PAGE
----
| Bone collector: A.R. Sankhyan at his lab
India's bone collectors are baffled. Fragments of fossilised human bones discovered years ago in the Narmada valley may be the remains of a pygmy woman who lived in central India in prehistoric times. But her exact perch on the tree of human evolution remains a mystery. The finds ' two collarbones and a lower rib ' belonged to a woman who was between 25 and 35 years of age, and probably had an injury on her left shoulder or arm, says a new study published last week by a senior scientist at the Anthropological Survey of India (ASI) in Calcutta.
The antiquity of the fossils is under debate. The rib and collarbones were found in the late 1990s by ASI scientists, embedded in a dry riverbed near Hathnora village in the Narmada region, close to a site where palaeontologist Arun Sonakia from the Geological Survey of India (GSI) had discovered a skull in 1983. 'It's now indisputable that the skull and collarbones are the oldest human remains from south Asia,' says Dr Subash Walimbe, a senior paleontologist at the Deccan College in Pune. 'But there is a controversy on what species they represent and how old they are.'
Scientists don't have a precise date for the bones. They have declined to send the fossils for dating because that will require chipping off a bit of the bones. The estimates of the age are based on indirect evidence ' depth from upper layers of the soil and the identity of prehistoric animals ' horses and hippopotami ' found near the human bones.
'The bones are at least 200,000 years old but may be as old as 500,000 years,' says Anek Sankhyan, an anthropologist at the ASI who analysed the collar-bones and rib to deduce that they belonged to a short, robust pygmy woman. The size and features of the rib and collar-bones suggest that they might have belonged to a four-feet-and-four-inches-tall individual, Sankhyan says in the latest issue of Current Science, published by the Indian Academy of Sciences. Features on the right collar-bone indicate an overuse of the right shoulder, perhaps from an injury on the left shoulder or arm, he adds.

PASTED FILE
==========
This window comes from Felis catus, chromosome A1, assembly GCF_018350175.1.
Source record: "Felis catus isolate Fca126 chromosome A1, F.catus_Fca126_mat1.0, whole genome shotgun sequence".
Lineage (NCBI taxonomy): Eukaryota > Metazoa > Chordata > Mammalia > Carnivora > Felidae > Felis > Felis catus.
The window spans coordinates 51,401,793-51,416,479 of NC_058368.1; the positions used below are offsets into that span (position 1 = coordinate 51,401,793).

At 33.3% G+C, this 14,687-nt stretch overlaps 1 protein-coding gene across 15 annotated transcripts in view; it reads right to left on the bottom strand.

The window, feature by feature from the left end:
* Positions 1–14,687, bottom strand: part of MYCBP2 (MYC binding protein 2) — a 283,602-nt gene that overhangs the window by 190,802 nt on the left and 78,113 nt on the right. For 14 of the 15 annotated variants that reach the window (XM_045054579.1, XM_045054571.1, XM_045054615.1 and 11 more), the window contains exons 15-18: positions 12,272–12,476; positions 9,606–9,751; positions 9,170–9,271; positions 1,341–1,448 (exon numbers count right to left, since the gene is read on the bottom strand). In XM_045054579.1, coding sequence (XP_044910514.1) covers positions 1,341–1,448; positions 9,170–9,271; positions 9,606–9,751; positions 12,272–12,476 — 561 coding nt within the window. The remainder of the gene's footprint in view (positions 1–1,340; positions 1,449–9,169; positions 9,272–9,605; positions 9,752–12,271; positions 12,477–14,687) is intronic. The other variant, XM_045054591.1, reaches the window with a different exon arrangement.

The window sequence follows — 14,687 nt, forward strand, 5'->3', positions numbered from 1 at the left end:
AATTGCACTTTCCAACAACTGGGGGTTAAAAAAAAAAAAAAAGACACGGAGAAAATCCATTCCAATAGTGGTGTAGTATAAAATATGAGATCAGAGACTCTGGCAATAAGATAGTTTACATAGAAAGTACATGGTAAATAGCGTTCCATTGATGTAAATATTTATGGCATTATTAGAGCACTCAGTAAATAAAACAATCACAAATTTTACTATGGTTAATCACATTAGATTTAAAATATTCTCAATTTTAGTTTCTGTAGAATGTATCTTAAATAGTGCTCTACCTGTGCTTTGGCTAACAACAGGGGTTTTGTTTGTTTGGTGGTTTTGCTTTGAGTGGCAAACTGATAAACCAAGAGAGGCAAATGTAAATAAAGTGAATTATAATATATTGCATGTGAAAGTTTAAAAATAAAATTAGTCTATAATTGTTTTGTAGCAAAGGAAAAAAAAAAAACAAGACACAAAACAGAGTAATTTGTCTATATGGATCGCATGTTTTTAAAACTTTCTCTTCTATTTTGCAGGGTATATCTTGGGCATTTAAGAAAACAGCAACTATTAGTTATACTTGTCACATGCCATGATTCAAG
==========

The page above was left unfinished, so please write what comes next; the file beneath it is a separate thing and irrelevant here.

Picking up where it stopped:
Sankhyan concedes that there is not enough fossil evidence to say whether she was a true pygmy or a dwarf. 'She would have been shorter than the shortest pygmy female among the Andamanese or Onges today,' he says after comparing the fossilised bones from Narmada with skeltons of Andamanese and Onges preserved in the museum at the ASI, a repository of hundreds of human skeletons and bones, up to 10,000 years old, unearthed over the past century at archaeological sites from across India.
The skull from Hathnora has come to represent what paleontologists call the 'Narmada man,' but there is still debate whether it was Homo sapiens, a modern human, or Homo erectus, an earlier species that reigned on earth from about two million years ago to 400,000 years ago.
Sankhyan says his analysis of the rib and collar-bones suggests that they belonged to an archaic Homo sapiens. Kenneth Kennedy, an expert from Cornell University in the US who's studied the skull, has also suggested that it has more features of Homo sapiens than of Homo erectus.
But GSI's Sonakia believes that the skull is between 600,000 to 700,000 years old and represents Homo erectus. His estimate is based on ancient magnetic signatures imprinted on the underground soil and rocks. Sonakia also says that it is unlikely that the skull and other bones belonged to the same individual. 'The skull is too large to be the head of such a short person,' he says.
Sankhyan says the archaic Homo sapiens in central India may have been early inhabitants of the subcontinent who were driven out, or replaced, by fresh waves of human migrations into India. According to the current theory of human evolution, all modern humans owe their origins to waves of migrations out of Africa that replaced the Homo erectus elsewhere in the world. Genetic fingerprints that allow scientists to trace back the lineages of modern-day communities also point to recent migrations out of Africa dating back to tens of thousands of years.
The absence of prehistoric human fossils from India has been a major hurdle towards a better understanding of the identity of India's earliest inhabitants. Bones do not survive easily in Indian soil conditions. Stone tools and tool-making sites up to 1.2 million years old tell scientists that India was home to the Homo erectus. But the four fragments of bones from Hathnora are the only human-like remains from India so far. A fresh survey in the Narmada region will begin next month.